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Laos gov’t clamps down on illegal import of vehicles

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Lao Prime Minister Phankham Viphavanh has issued an order aimed at stopping the illegal import of vehicles and tax evasion, so that the state receives the full amount of taxes owed on imported vehicles. VIENTIANE TIMES

Laos gov’t clamps down on illegal import of vehicles

The Lao government has ordered steps to be taken against individuals and businesses that import vehicles illegally and to prevent the improper use of all types of vehicles, with the aim of ensuring that all customs duty and other taxes are paid.

Prime Minister Phankham Viphavanh recently issued an order to this effect in a bid to stop the illegal import of vehicles and tax evasion, so that the state receives the full amount of taxes owed on imported vehicles.

Although the relevant bodies at the central and local levels have attempted to ensure compliance with the tax law and other laws, such as preventing the illegal import of vehicles and the misuse of vehicles, which has gone some way to ensure that more taxes are paid, illegal trade and tax evasion in this respect continues to be widespread across the country.

The order instructs ministries, ministry-equivalent organisations, and local authorities at all levels to prevent and resolve the problem of the illegal import and use of vehicles.

Any organisation or individual that uses a vehicle on which tax has not been paid must “correct the situation” and register their vehicles in accordance with the law.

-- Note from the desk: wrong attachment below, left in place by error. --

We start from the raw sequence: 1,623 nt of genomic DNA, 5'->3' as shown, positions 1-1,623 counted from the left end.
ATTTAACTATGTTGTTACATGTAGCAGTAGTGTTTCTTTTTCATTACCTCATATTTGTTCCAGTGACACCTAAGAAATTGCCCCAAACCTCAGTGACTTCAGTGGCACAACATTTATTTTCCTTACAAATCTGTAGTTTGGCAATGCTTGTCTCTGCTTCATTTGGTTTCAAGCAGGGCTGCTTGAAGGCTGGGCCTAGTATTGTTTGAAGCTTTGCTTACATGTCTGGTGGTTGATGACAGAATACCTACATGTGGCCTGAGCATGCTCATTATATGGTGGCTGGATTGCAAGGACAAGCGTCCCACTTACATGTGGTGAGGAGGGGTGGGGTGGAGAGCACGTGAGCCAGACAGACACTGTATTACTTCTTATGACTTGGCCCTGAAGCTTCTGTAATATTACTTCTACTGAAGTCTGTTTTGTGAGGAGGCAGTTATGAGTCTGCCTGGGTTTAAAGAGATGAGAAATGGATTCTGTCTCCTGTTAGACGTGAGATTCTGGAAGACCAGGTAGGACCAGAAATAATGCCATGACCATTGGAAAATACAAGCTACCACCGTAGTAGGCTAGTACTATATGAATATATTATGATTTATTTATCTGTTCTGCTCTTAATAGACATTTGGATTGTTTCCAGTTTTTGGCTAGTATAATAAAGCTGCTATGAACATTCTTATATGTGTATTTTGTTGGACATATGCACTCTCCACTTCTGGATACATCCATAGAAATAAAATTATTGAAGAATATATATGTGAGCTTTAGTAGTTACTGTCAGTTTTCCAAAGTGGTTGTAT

The owners of illegally imported and used vehicles that are traded and used as duty-free vehicles, or anyone who suspects a vehicle is being illegally used, should bring the relevant documents and vehicles to central and local committees specially set up to deal with the problem, between October 20, 2021 and January 20, 2022.

If vehicles are taken for registration during this period, the tax will be considered in accordance with the general rules and the owner will not be fined.

However, if the owners of vehicles that have been imported and are in use illegally do not report to one of these committees within the set timeframe, legal action will be taken.

If a vehicle is found to be in a person’s possession illegally, it will be confiscated and become state property, as stipulated in the tax law, and the owner will be prosecuted.

The order aims to bring the import, use, exchange and sale of vehicles in line with the law, and is also part of efforts to fulfil the national agenda on addressing the country’s economic and financial difficulties.

Following the Prime Minister’s Order, the Department of Finance in Champasak province last week instructed all departments, organisations, individuals and legal entities in nine districts to take any illegally imported vehicles to customs officials at the Tax Office in Lakmeuang village, Pakse city, not later than November 5.

Champasak borders Cambodia along Choam Ksan and Chheb districts in Preah Vihear province, as well as Thala Barivat and Siem Pang districts and Stung Treng town in Stung Treng province.



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